Sunday, May 2, 2010

Talking With: Novelist Claire Applewhite

Like the photo? Read on. Claire Applewhite's second novel, just out, is Crazy for You, about obsessive love among St. Louis's wealthy elites; the first was murder mystery The Wrong Side of Memphis (2009), both published by L&L Dreamspell. She is also the new President of the Missouri Writers Guild, potentially a very powerful organization. She wrote novels for a decade before getting published, and has an MBA.

Your novels are fun to read. And they have a satirical edge. Did you have fun writing them? Whom do you picture as your readership? I hope that my novels take my readers to another world, and that there is a message waiting for them there. The challenge is to deliver the message couched in fun. I don't believe a writer's job is to judge, lecture or preach. I think it is to suggest, question and/or present--and allow the reader to form a conclusion based on individual experience and imagination. I hope that the "fun" in my novels encourages readers to read them. As far as my readership, anyone who enjoys a story with quirky characters, multiple dilemmas, and a Midwestern and/or Southern setting.

I know some people very much like Bunny, the spoiled St. Louis heiress in Crazy For You, and her parents and friends. Do you? I think everyone knows a "Bunny," don't you? For this reason, a lot of physical description almost wasn't necessary--again, the suggestion of her appearance and mannerisms are left to the readers to form their own conclusions based on individual experience. The challenge as a writer was to expose the part of the characters that was not stereotypical.

How were sales of your first book? Sales of The Wrong Side of Memphis were very competitive for a first book from a small press. However, I actively and aggressively promoted it, assisted by a publicist. I lectured at luncheons and book clubs, made multiple public appearances, scheduled many book signings and distributed complimentary copies. I asked for blurbs from other authors and journalists, and obtained reviews from book reviewers and Kirkus Reviews. Promotion was as integral as writing in launching the book.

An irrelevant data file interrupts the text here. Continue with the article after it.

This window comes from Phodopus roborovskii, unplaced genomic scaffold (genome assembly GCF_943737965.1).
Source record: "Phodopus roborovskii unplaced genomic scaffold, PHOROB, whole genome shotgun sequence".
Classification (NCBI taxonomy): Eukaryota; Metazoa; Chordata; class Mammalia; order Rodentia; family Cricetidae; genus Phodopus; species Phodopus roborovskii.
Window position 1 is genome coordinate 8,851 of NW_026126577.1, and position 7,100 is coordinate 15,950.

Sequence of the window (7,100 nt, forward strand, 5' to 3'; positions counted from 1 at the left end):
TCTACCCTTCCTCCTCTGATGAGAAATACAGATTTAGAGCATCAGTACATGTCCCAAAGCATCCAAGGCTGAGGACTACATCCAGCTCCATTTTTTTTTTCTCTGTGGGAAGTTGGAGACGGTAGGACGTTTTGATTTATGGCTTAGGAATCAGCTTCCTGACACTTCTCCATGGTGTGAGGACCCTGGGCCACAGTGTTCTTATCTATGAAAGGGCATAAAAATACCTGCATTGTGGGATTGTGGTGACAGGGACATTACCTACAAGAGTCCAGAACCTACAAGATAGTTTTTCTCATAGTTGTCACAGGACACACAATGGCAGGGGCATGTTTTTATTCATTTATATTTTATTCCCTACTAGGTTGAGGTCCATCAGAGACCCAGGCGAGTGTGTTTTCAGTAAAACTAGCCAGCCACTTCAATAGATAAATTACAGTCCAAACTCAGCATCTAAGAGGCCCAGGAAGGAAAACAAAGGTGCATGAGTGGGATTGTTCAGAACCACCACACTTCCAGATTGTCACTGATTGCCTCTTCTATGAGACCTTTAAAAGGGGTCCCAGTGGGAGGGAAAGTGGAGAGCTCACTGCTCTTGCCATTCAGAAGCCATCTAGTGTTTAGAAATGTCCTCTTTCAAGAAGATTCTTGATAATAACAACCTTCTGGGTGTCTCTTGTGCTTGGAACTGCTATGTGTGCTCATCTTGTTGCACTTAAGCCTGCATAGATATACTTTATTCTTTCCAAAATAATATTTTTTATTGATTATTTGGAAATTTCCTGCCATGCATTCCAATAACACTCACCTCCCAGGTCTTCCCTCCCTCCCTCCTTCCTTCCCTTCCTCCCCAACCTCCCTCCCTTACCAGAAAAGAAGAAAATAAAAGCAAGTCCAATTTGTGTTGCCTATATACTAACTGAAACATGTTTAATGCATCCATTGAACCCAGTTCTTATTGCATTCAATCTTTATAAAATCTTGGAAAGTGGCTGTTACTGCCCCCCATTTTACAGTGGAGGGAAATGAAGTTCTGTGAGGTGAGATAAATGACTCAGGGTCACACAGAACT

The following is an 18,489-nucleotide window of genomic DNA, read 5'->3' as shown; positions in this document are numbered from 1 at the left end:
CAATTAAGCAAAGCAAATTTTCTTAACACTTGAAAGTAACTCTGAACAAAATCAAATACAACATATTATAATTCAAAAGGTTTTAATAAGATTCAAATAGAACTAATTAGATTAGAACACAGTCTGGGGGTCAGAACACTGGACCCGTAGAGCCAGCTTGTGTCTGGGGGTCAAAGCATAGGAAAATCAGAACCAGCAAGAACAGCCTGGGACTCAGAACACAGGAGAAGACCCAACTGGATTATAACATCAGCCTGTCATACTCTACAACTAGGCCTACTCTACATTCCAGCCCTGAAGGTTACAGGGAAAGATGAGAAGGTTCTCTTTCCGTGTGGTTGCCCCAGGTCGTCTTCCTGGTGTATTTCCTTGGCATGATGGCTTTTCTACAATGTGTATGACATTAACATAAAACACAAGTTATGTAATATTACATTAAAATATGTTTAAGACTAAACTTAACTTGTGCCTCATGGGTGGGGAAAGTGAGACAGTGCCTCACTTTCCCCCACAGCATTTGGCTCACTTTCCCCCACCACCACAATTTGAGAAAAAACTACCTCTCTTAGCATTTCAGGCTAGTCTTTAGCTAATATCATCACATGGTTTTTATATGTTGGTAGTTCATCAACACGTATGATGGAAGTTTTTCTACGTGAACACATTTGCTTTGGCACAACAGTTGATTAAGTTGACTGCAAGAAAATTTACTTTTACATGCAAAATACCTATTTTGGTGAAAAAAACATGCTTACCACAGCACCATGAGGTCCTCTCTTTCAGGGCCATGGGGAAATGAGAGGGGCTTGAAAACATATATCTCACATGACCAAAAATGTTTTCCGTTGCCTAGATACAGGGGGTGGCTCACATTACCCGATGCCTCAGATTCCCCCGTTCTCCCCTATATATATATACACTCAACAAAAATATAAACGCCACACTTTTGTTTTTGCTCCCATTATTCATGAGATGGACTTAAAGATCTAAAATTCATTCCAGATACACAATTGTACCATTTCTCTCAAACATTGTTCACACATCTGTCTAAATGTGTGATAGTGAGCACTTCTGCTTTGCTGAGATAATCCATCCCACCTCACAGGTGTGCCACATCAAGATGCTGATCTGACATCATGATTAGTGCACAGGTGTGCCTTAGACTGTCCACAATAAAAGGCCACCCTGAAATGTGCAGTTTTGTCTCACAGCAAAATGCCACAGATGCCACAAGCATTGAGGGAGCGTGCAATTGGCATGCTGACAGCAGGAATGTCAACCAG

You once said you got up at 5 a.m. to write. Do you still do that? Actually, I have become a night owl. I find that the writing is best between 10 p.m. and 2 a.m. The world is quiet, and the characters' voices are clear.

What is your ultimate career goal? To become the best writer that I can be. I would like to pick up one of my own books someday and say to myself, "I couldn't have done any better," or, "Hey, I'm impressed."

Where'd you get those extra-foxy photos of yourself in evening wear? And why did you have them taken? Ah, the photos! I got those photos taken in response to my "readership" regarding the professional photos I had been using. To quote one younger reader, "You look like Meryl Streep in the Manchurian Candidate," or another well-meaning friend, "You look like a banker." I concluded that I did not look like a writer. I asked people in journalism for the name of a good photographer. We did a ten-hour photo shoot, with six outfits, and, well, these were the best ones.

As the new president of the Missouri Writers Guild, what is your vision for its future?
I am excited to promote literary talent in Missouri--and there is a wealth of it. My vision is to encourage new writers with the accomplishments of those Missourians who have achieved success.

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